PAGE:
4. Pour in the vinegar and boil, stirring, to deglaze the pan, and toss in the toasted hazelnuts.
5. Place the cauliflower leaves on the grill. Grill quickly until lightly charred, and place them around the cauliflower on a serving plate.
6. Whisk together the tallow and vinegar mixture remaining in the pan, season, pour it over the cauliflower and serve immediately.
Rhubarb vanilla marshmallows
MAKES 24 MARSHMALLOWS
One of the best things about cooking over the fire is gathering with friends and family to share in the experience, telling stories and passing on knowledge. With that in mind, here is a recipe for marshmallows that was kindly shared with me by Rob Kabboord, Chef de Cuisine at Quay in Sydney. I love how the tangy flavour of rhubarb cuts through the sweetness of the meringue. And what better dessert to share around the campfire than toasted marshmallows.
RECIPE TYPE sweet
WOOD TYPE any
HEAT gentle embers
ADDITIONAL EQUIPMENT sugar thermometer
½ vanilla pod
200 g (7 oz) rhubarb stalks, roughly chopped
500 g (1 lb 2 oz) caster (superfine) sugar
7 sheets gold gelatine
125 ml (4 fl oz/½ cup) filtered water
4 large egg whites
pinch of salt
3 tablespoons icing (confectioners’) sugar
2 tablespoons cornflour (cornstarch)
For the sherbet mixture
100 g (3½ oz) icing (confectioners’) sugar
1 teaspoon citric acid
1 teaspoon baking powder
The marshmallow mixture needs time to firm, so begin this recipe at least 8 hours ahead of time.
1. Split the vanilla pod, scrape the seeds and place the pod and the seeds in a small saucepan with the rhubarb and 100 g (31/2 oz) of the caster sugar. Cover with a lid and cook over a low heat, stirring occasionally until the rhubarb is really soft. Blend to a smooth purée and pass through a finemesh sieve.
2. Soak the gelatine in a bowl of cold filtered water for 5 minutes until soft.
3. Pour half of the rhubarb purée into a clean saucepan and bring to the boil. Remove the pan from the heat, drain the softened gelatine leaves and add to the pan. Stir until dissolved, then stir in the remaining rhubarb purée.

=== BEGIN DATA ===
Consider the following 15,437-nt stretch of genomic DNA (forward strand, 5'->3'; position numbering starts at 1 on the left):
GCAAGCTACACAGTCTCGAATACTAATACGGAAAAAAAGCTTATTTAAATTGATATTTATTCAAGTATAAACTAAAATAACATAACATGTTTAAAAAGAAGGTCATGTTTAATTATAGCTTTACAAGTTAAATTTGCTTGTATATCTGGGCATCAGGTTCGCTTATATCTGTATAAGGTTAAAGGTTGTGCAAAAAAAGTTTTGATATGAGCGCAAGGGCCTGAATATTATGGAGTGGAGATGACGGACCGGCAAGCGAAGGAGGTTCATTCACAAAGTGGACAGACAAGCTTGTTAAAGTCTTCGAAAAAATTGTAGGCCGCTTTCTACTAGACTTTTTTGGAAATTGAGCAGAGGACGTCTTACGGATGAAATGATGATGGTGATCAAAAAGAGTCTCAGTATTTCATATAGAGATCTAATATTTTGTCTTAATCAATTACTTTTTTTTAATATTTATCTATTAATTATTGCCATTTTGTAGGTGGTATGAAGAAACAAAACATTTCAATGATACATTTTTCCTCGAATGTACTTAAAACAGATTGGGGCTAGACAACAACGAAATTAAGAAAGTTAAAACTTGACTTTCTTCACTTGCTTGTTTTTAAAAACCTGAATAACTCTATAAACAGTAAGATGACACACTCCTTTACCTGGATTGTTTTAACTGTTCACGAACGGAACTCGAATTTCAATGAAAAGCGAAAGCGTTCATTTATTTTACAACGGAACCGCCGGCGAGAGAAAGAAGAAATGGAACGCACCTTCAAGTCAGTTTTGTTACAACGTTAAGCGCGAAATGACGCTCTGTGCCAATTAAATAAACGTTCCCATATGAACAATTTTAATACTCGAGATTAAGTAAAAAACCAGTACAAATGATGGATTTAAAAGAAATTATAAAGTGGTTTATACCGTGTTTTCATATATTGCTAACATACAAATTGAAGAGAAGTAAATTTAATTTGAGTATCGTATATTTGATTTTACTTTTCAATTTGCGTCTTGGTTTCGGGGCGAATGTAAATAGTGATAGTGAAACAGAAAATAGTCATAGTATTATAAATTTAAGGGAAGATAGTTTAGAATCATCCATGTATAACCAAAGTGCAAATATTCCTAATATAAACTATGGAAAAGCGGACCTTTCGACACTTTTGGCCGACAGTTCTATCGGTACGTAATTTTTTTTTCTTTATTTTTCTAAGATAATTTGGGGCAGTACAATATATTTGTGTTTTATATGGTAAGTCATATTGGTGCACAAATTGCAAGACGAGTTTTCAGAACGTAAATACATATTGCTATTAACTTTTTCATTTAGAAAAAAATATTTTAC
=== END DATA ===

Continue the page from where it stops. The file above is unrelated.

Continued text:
4. Place the filtered water and the remaining caster sugar in a saucepan and
heat to 120°C (250°F).
5. Remove the pan from the heat, wait 1 minute and then add the rhubarb
6. Whisk the egg whites with a pinch of salt until firm peaks form.
7. Add the rhubarb syrup mixture to the egg whites a little at a time, whisking continuously until all of the fruit is incorporated and the mixture is thick enough to hold its shape.
8. Mix together the icing sugar and the cornflour. Use this mixture to dust a baking tray lined with baking paper.
9. Spread the marshmallow mixture to a thickness of 3 cm (1¼ in) onto the baking tray and then sprinkle the icing sugar and cornflour mixture over the top (reserving a little). Place in the refrigerator to firm for at least 8 hours or overnight.
10. Combine the ingredients for the sherbet mixture. Dust a cook’s knife with the remaining icing sugar/cornstarch mixture and cut the marshmallows into cubes. Roll the cubes in the sherbet mixture, and toast over a fire.
Finding Fire by Lennox Hastie (Hardie Grant, £30)
Photography © Nikki To